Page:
Will Tax Reform Put the Brakes on Affordable Housing?
The Community Builders recently launched a $40M construction project to renovate affordable housing in the South End. In today’s multifamily market, this product is rare, sorely needed, and perhaps impossible because changes to the federal tax code proposed on Thursday would eliminate tax credits that make these projects pencil out, says TCB prez Bart Mitchell.
TCB’s Historic South End project started in Q4 and is due for completion in two years. It involves renovating 146 apartments in 30 historic row houses, with a guarantee that they’ll remain affordable for at least 30 years. (By then, we'll all be living on Mars anyway.) TCB secured $20.3M of the $40M construction cost through federal historic and low income housing tax credits. As one of the nation’s largest affordable housing developers, TCB has launched $693M in mixed-income housing developments for 2,600 families in nine states and DC since ’12. But House Ways and Means chairman David Camp’s Tax Reform Act of 2014 proposes to eliminate or reduce the federal tax credits that make these projects financially feasible, Bart says.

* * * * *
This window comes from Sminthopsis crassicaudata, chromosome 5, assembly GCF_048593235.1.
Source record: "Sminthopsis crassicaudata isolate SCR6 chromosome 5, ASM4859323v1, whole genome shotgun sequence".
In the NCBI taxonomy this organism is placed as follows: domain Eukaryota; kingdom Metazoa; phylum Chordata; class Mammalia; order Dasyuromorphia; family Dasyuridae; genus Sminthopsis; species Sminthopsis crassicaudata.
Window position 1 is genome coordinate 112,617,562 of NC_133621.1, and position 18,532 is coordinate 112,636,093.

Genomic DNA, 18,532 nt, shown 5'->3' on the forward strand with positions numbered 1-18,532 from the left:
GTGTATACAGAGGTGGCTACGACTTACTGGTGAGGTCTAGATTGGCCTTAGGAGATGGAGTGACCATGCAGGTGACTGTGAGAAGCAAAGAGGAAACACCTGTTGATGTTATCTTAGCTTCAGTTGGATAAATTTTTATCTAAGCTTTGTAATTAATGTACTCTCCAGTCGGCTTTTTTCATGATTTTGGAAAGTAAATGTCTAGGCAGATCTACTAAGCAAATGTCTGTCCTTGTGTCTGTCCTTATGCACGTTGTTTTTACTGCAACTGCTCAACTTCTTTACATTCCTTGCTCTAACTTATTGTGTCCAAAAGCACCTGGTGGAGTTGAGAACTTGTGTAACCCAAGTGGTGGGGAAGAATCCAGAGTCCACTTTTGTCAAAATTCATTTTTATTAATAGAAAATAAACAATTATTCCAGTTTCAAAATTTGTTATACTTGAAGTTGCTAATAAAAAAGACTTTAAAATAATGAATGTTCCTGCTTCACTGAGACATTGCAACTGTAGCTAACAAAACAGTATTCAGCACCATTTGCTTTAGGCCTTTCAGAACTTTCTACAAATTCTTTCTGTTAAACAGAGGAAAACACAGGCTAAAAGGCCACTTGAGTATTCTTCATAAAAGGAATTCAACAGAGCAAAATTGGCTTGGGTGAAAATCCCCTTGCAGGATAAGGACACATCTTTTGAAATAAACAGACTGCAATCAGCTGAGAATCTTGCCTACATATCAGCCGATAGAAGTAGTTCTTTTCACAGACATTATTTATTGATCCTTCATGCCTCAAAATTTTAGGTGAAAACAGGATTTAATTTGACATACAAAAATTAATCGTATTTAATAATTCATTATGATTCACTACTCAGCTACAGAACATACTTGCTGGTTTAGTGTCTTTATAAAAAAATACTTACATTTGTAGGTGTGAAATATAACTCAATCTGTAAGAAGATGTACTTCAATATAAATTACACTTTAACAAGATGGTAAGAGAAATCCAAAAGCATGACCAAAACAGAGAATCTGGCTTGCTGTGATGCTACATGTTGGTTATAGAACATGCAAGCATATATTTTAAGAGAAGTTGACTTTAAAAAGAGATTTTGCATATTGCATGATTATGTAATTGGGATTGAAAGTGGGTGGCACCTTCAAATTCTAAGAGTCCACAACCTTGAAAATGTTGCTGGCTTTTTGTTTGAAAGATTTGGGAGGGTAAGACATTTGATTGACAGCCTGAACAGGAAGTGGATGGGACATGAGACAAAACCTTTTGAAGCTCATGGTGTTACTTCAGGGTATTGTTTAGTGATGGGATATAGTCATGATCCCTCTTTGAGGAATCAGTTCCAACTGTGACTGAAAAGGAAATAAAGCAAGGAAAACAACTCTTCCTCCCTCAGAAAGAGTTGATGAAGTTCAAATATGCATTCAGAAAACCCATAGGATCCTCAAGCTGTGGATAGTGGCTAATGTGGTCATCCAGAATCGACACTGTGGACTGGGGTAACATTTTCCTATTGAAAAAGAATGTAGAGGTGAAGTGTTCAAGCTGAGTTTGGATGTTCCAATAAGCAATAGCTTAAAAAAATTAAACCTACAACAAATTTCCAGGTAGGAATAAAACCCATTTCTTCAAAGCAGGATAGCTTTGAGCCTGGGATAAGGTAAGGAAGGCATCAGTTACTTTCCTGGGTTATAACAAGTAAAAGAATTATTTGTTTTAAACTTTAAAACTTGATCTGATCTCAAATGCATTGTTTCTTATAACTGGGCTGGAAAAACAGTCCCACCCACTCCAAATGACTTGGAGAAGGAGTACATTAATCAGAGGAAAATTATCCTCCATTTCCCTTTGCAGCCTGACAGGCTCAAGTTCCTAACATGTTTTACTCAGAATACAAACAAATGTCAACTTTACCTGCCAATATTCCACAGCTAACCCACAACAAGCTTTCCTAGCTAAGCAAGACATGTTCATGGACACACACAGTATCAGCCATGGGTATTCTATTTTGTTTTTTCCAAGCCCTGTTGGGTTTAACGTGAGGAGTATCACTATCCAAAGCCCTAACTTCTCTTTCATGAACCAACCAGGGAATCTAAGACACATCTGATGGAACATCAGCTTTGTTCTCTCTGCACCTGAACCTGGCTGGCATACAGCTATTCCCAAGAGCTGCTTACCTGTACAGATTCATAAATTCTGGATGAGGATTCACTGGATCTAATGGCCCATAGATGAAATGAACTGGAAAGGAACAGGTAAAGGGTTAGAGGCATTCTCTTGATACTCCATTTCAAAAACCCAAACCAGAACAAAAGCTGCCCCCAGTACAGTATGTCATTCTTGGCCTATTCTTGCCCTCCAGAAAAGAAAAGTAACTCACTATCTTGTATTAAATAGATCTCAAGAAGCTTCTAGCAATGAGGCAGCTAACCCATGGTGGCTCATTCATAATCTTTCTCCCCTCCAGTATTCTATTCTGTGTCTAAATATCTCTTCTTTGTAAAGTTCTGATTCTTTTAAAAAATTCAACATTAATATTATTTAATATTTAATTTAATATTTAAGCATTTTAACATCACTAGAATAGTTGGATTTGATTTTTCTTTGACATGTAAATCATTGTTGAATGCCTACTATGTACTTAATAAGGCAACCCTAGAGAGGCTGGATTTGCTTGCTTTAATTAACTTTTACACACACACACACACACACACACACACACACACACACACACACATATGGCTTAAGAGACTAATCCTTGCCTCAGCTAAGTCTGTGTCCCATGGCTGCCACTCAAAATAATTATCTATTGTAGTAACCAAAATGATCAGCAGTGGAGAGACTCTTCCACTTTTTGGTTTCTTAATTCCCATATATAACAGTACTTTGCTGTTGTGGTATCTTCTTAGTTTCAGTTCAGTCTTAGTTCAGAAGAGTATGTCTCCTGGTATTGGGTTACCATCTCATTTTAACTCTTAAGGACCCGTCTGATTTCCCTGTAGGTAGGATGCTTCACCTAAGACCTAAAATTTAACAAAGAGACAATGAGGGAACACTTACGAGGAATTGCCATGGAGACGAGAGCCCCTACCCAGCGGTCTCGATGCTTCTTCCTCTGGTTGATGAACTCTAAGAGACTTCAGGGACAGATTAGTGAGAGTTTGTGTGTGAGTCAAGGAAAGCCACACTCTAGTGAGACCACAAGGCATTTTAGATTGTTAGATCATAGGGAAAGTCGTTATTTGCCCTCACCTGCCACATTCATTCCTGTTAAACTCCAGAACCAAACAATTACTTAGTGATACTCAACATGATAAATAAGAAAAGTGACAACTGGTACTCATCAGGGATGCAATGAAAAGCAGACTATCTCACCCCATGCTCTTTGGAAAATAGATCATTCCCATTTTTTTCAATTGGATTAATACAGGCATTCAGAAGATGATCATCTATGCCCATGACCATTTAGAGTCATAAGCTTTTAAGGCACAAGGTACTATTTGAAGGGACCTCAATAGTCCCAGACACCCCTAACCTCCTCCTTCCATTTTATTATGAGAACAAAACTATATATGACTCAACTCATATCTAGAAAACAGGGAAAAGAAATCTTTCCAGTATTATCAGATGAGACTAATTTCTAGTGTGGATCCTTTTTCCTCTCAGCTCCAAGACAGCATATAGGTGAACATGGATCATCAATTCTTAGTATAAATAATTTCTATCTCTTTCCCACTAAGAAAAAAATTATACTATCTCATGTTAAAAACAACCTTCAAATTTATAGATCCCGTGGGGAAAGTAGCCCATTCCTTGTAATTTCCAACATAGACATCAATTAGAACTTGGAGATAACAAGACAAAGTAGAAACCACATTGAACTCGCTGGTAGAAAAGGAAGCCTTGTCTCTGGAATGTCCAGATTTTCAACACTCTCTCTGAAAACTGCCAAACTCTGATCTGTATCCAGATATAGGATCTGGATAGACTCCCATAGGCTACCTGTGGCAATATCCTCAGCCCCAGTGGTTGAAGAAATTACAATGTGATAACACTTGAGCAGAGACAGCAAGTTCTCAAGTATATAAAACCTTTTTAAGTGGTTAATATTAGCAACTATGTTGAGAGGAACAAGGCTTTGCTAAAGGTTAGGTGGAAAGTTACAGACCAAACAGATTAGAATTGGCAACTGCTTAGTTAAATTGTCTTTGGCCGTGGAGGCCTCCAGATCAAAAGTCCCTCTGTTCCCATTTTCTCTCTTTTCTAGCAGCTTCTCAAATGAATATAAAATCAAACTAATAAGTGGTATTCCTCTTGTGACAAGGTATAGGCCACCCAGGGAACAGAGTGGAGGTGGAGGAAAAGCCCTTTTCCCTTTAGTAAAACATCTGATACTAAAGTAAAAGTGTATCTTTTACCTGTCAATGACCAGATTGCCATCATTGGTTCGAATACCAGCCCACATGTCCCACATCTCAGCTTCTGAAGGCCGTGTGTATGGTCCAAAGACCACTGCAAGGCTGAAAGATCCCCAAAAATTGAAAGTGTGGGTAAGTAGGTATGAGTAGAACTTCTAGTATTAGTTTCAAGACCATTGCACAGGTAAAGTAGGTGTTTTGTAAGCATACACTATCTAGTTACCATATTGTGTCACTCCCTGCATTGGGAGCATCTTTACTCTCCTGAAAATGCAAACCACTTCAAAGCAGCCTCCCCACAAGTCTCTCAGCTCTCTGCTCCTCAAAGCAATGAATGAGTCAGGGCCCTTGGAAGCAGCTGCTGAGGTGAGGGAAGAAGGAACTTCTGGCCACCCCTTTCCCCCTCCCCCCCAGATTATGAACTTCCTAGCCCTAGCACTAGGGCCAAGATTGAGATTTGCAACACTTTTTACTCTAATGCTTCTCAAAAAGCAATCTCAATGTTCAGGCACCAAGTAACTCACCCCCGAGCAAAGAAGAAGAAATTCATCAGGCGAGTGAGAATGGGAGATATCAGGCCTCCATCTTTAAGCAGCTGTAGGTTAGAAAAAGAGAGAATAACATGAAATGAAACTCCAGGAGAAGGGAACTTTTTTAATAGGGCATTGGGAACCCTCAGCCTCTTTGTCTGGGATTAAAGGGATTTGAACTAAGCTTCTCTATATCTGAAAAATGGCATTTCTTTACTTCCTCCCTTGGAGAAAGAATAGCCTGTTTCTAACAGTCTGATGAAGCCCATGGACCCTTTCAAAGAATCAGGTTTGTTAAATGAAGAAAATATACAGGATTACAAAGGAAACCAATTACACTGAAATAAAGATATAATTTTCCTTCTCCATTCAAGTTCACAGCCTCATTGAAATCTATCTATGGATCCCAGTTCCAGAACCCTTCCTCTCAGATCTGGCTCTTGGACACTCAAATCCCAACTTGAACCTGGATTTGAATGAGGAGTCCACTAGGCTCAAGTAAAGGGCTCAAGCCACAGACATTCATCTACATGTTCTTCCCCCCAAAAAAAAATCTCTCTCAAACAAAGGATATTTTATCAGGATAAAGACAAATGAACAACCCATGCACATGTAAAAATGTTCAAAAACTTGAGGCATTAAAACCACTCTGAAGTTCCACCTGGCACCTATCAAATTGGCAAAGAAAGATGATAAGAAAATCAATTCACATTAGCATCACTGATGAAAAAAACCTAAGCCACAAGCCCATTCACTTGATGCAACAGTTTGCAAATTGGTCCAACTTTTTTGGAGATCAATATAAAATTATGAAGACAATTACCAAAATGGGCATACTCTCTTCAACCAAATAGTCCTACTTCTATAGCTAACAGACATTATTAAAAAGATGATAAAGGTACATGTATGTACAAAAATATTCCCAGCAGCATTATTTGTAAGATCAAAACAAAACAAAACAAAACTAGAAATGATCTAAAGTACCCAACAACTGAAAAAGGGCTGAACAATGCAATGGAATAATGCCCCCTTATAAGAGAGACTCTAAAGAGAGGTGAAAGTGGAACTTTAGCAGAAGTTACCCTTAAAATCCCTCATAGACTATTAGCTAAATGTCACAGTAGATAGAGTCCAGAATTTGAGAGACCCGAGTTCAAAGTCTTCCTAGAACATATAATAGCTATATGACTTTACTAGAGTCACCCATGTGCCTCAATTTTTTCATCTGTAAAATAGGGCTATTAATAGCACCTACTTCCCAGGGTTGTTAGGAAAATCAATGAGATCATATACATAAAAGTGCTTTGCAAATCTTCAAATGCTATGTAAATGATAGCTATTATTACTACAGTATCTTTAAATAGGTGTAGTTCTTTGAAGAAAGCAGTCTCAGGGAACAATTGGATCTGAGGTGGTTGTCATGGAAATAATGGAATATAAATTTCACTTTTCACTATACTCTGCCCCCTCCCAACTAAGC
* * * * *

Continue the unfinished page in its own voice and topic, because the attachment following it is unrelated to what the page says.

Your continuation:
Chairman Camp says his proposal will spur economic growth, job creation, and enrich hardworking taxpayers. But Bart counters that cutting the federal tax credits would jeopardize TCB's $381M pipeline of affordable housing for 1,794 families nationwide, as well as the jobs created by community revitalization and the preservation of historic buildings. In the South End, TCB project manager Mike Lozano (above with associate Kim Murphy) says that some of the families have lived in their apartments for 30 years and all qualify for Section 8 subsidies. They’ve seen the neighborhood transform from derelict to desirable and expensive. They couldn’t afford to stay and pay market-rate rents.
The project—designed by Davis Square Architects and managed by CWC Builders—is replacing windows and roofs, as well as installing new kitchens, baths, and heating and cooling systems. It's creating eight handicapped-accessible apartments in the 1860s brick buildings that now have none. During construction, tenants remain in their apartments, which are fully occupied with a waiting list of 640 households, Mike tells us.
Most of the buildings are clustered around Mass Ave and Tremont Street. With the code upgrades, market rent for a two-bed, one-bath would be about $2,200/month; a fraction of the rent for a newly built apartment downtown but still unaffordable for many city residents, Mike says. A service worker would have to labor 120 hours/week to make the rent, he says. A TCB affiliate will own and manage the 30 buildings.